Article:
Hi Lori…my english is very bad…I like your comments about the habit…
    and I like your paints!…I will try to keep it…entendisté lo que quise decir?
    Buena suerte.

    • admin says:

      Thank you Sandra for taking time to read and comment on my post. Did you use the translator on the side bar? I hope it helped you. Keep in touch 🙂 Lori

  13. A Forest Frolic says:

    What a lovely post! I love it, and need to start forming ‘good’ habits in the studio too…I’ve gotten rather slack lately. Thank you for some inspiration Lori!

    Jamie 🙂

  14. Linda Walton aka bobbysgirlforever says:

    Lori, this was SO perfect for me to find on Twitter this morning as I have just come back from two weeks away from the computer!

    I sit here in my computer chair feeling a bit overwhelmed with not only coming back to the computer, but to a new home office environment as well! LOL! I am not complaining about that, just need to settle in a bit!

    I am a list maker, however, sort of fell out of the habit in the midst of chaos and reading your post this morning has given me the CHARGE I needed to put myself back to work and to become increasingly better at handling my daily workload! MWAH!

    Have a GLORIOUS weekend!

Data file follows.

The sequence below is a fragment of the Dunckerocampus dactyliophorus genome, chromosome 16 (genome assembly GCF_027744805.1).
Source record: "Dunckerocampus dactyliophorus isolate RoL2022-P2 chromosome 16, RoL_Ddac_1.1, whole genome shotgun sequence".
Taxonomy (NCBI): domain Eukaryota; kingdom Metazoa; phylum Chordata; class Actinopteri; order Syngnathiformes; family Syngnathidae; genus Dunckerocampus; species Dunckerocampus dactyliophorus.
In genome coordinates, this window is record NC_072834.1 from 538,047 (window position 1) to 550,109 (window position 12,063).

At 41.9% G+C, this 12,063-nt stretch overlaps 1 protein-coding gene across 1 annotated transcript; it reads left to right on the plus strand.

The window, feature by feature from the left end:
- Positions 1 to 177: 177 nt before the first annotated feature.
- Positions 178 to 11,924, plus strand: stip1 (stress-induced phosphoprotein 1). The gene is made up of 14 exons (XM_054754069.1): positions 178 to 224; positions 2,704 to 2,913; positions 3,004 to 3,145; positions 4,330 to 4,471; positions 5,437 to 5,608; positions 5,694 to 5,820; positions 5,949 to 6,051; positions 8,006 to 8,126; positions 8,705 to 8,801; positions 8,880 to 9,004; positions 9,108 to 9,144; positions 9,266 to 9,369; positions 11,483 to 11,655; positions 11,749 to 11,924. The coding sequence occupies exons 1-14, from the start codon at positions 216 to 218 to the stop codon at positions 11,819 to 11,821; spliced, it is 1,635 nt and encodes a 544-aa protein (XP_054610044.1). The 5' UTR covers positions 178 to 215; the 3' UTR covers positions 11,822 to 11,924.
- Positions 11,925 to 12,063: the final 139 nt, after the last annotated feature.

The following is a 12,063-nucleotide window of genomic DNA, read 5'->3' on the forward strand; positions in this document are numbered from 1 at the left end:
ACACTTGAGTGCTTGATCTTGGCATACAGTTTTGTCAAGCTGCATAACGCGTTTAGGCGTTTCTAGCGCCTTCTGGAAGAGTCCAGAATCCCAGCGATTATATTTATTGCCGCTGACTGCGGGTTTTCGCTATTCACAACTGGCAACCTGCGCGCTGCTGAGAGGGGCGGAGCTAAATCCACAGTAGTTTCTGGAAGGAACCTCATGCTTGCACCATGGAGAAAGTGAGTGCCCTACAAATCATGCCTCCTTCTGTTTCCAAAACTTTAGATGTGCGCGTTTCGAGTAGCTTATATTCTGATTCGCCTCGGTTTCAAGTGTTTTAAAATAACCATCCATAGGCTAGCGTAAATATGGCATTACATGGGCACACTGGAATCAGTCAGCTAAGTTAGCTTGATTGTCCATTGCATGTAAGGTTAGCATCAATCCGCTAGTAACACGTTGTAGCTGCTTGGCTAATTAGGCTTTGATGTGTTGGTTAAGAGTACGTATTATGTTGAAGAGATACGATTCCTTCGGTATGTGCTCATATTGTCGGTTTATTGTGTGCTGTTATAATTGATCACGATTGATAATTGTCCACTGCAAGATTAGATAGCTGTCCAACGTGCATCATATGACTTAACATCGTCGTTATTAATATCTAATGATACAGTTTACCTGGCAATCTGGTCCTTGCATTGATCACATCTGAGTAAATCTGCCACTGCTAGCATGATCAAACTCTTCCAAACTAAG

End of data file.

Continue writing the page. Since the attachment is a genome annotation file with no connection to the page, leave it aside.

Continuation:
Linda 😀

    • admin says:

      Hi Linda- thanks for the thoughtful comment! I wrote that blog post because artists struggle with feeling overwhelmed from time to time and it is useful to me, lol! Thanks again for sharing your personal story. Best- Lori 🙂

  15. Miranda says:

    Hey Lori! These are great tips! I know exactly how you felt coming back from holidays. This summer I went to England for a few weeks. During the entire trip I would have killed for my paints, but as soon as I got back I couldn’t find the momentum I’d had before. It’s taken awhile to get back on track, but I’m getting there! Just making a point of spending time in the studio helps. If I’m there, I’ll more than likely pick up a brush and start fiddling with an idea. It’s just getting there that’s hard sometimes!

    • admin says:

      Thanks for sharing your thoughts. I need to read my own post again these days! I have a big commission looming over me right now and i am making up all kinds of excuses for staying out of my studio! I will post the finished piece when it’s done. Take care, Lori

  16. Debra Disman says:

    This is terrific- and so timely for me.